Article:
- No sound is coming from the target device
- Notes don't sustain properly
- Volume knob/Pitch bender problems
- Beat pad problems
- LCD screen does not work
- Piano key problems
The USB cable may not be connected to the computer. Check if the USB cable is properly connected to your computer. If it is unrecognized, try restarting your computer, and reconnecting the device.
In the case of a external hardware module, check if the MIDI cable is connected from the MPK25 to the devices MIDI IN port.
You may have connected the MPK25 after the software application began causing the device to be unrecognized. You will have to restart the software application with the controller plugged in.
The device may not be sending information on the same channel as the application. Check if this device is sending MIDI information on the channel the other device expects.
Notes sustain if the sustain pedal is not properly connected. If you plugged in the sustain pedal after the device was powered on, the notes will sustain. Turn the MPK25 off, then turn it on again to fix the problem.
The device may be sending incomplete MIDI data. In order to fix this, turn off the device and then turn it back on.
If you plugged in the sustain pedal after the device was powered on, notes may sustain in reverse. In order to fix this problem, turn the MPK25 off, then turn it on again.
If either the volume knob or the pitch bender aren't working then the ribbon cable connecting them to the motherboard may be damaged or disconnected. In order to get to the ribbon cable follow the Akai MPK25 Volume Knob / Pitch Bender Replacement guide. If the ribbon cable is not damaged then the knobs may be faulty. Try replacing them with new ones.
If the volume knob is working in reverse, then there may be a problem with the controller minimum value. Set the controller minimum value to be lower than the maximum.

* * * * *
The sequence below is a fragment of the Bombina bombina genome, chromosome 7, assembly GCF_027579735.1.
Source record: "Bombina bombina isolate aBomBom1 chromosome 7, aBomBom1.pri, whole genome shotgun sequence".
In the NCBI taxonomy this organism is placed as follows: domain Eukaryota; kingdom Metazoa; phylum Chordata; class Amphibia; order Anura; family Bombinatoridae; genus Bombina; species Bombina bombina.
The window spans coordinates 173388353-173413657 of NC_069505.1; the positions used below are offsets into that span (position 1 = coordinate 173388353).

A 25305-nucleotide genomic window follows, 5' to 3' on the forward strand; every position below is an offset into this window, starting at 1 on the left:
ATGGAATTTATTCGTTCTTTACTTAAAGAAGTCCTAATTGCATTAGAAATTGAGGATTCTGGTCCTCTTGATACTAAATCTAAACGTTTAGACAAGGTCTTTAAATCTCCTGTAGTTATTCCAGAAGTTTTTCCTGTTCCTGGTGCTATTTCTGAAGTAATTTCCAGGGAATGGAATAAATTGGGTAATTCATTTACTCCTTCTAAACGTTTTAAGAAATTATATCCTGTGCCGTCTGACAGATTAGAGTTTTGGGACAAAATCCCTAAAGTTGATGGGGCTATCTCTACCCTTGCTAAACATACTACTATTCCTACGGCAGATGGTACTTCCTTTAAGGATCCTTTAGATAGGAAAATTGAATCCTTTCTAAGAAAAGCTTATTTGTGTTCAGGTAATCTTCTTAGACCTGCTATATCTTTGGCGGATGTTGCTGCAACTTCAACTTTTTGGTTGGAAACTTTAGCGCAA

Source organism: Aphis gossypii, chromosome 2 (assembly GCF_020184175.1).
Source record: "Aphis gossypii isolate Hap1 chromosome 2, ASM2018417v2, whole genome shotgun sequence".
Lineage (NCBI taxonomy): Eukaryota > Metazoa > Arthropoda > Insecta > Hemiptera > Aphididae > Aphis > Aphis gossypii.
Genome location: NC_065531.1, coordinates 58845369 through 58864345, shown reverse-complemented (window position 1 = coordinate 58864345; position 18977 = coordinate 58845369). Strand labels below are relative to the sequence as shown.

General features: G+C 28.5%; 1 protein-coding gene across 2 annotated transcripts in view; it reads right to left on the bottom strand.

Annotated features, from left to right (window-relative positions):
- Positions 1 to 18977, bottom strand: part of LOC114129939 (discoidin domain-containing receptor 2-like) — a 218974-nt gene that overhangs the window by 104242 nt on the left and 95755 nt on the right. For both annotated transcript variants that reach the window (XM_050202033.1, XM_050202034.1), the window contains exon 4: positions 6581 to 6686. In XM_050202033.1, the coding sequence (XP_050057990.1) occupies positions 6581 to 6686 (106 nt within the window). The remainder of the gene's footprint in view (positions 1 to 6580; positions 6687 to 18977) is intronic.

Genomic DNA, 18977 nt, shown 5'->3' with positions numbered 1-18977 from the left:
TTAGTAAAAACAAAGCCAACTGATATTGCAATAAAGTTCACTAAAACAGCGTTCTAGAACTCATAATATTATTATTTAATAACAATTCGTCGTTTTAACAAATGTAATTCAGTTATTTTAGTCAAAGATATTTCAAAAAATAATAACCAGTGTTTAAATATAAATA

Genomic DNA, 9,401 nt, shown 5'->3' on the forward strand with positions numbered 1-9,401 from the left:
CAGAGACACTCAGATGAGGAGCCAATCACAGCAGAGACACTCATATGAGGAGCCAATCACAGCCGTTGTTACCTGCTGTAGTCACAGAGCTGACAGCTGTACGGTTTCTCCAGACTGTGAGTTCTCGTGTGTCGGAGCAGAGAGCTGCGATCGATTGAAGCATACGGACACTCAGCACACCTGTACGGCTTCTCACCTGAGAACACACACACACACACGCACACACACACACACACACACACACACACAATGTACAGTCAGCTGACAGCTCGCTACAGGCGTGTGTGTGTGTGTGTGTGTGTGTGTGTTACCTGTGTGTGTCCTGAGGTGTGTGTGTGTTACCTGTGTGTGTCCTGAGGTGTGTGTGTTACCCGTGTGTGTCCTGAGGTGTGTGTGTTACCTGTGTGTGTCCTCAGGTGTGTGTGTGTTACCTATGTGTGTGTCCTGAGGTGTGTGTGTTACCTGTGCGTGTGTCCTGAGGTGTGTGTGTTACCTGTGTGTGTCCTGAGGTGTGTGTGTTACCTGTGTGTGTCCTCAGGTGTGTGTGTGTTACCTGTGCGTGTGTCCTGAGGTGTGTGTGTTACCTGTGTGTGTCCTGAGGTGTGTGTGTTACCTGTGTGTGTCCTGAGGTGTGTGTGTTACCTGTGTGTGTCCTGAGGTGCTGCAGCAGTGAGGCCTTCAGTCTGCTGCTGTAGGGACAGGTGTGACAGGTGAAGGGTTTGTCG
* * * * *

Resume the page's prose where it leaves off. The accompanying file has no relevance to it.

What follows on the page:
This device is known for having problems with the sensitivity of the beat pads. In order to change the sensitivity, follow the Akai MPK25 Beat Pad Replacement guide.
If the beat pads aren't working then the ribbon cable connecting it to the motherboard may be ripped or damaged. Another possibility is that the ribbon cable may not be connected correctly to the mother board. In order to get to the beat pad follow the Akai MPK25 Beat Pad Replacement guide. If the ribbon cable is connected correctly and the beat pads still don't work then they might be faulty. Try replacing the beat pads.
If the device is playing at maximum velocity, then the full level feature is turned on. Turn off the full level feature to return to normal velocity. This button is located above the octave button.
If the display wont light up, the ribbon cable connecting the screen to the mother board may be ripped or damaged. See the Akai MPK25 LCD Replacement guide for instructions on how to get to the ribbon cable. If the ribbon cable is not damaged and connected correctly then the screen may be faulty. Try replacing the whole screen.
If the display screen is cracked then follow the Akai MPK25 LCD Replacement guide in order to replace it.
Lines running through the screen is usually caused by a damaged connector device. The ribbon cable connecting the screen to the mother board may be damaged or may have come loose. See the Akai MPK25 LCD Replacement guide for instructions on how to get to the ribbon cable.
Keys can become damaged in a variety of ways, such as dropping the device or accidentally hitting it against something. If any of the piano keys are broken then follow the Akai MPK25 Keys Replacement guide in order to replace them.
A key may be stuck for multiple reasons. In order to assess why the key is stuck, follow the Akai MPK25 Keys Replacement guide in order to get a better look at the stuck key.